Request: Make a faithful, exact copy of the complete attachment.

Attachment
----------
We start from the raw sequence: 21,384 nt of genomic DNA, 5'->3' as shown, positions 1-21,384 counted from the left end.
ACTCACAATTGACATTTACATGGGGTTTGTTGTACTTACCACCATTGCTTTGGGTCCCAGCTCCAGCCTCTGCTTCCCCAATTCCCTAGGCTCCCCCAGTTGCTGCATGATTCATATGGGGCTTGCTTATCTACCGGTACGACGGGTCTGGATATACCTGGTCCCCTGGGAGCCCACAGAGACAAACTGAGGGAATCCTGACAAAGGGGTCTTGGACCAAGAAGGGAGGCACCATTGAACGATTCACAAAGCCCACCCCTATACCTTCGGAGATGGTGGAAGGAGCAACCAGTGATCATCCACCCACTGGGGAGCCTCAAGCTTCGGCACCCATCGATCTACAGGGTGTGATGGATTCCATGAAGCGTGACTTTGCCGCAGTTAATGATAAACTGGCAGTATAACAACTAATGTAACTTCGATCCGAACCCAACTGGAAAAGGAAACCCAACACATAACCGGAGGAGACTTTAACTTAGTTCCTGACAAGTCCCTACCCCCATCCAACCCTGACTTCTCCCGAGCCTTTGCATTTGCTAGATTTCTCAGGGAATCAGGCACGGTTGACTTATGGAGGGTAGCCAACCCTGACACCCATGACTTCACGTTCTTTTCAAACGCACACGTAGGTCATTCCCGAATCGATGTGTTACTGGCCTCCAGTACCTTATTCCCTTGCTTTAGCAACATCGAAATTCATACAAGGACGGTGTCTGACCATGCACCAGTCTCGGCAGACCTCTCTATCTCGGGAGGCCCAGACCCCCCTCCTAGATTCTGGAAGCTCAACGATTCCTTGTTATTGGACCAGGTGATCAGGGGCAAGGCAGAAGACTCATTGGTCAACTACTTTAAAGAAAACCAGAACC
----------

We start from the raw sequence: 21,384 nt of genomic DNA, 5'->3' as shown, positions 1-21,384 counted from the left end.
ACTCACAATTGACATTTACATGGGGTTTGTTGTACTTACCACCATTGCTTTGGGTCCCAGCTCCAGCCTCTGCTTCCCCAATTCCCTAGGCTCCCCCAGTTGCTGCATGATTCATATGGGGCTTGCTTATCTACCGGTACGACGGGTCTGGATATACCTGGTCCCCTGGGAGCCCACAGAGACAAACTGAGGGAATCCTGACAAAGGGGTCTTGGACCAAGAAGGGAGGCACCATTGAACGATTCACAAAGCCCACCCCTATACCTTCGGAGATGGTGGAAGGAGCAACCAGTGATCATCCACCCACTGGGGAGCCTCAAGCTTCGGCACCCATCGATCTACAGGGTGTGATGGATTCCATGAAGCGTGACTTTGCCGCAGTTAATGATAAACTGGCAGTATAACAACTAATGTAACTTCGATCCGAACCCAACTGGAAAAGGAAACCCAACACATAACCGGAGGAGACTTTAACTTAGTTCCTGACAAGTCCCTACCCCCATCCAACCCTGACTTCTCCCGAGCCTTTGCATTTGCTAGATTTCTCAGGGAATCAGGCACGGTTGACTTATGGAGGGTAGCCAACCCTGACACCCATGACTTCACGTTCTTTTCAAACGCACACGTAGGTCATTCCCGAATCGATGTGTTACTGGCCTCCAGTACCTTATTCCCTTGCTTTAGCAACATCGAAATTCATACAAGGACGGTGTCTGACCATGCACCAGTCTCGGCAGACCTCTCTATCTCGGGAGGCCCAGACCCCCCTCCTAGATTCTGGAAGCTCAACGATTCCTTGTTATTGGACCAGGTGATCAGGGGCAAGGCAGAAGACTCATTGGTCAACTACTTTAAAGAAAACCAGAACC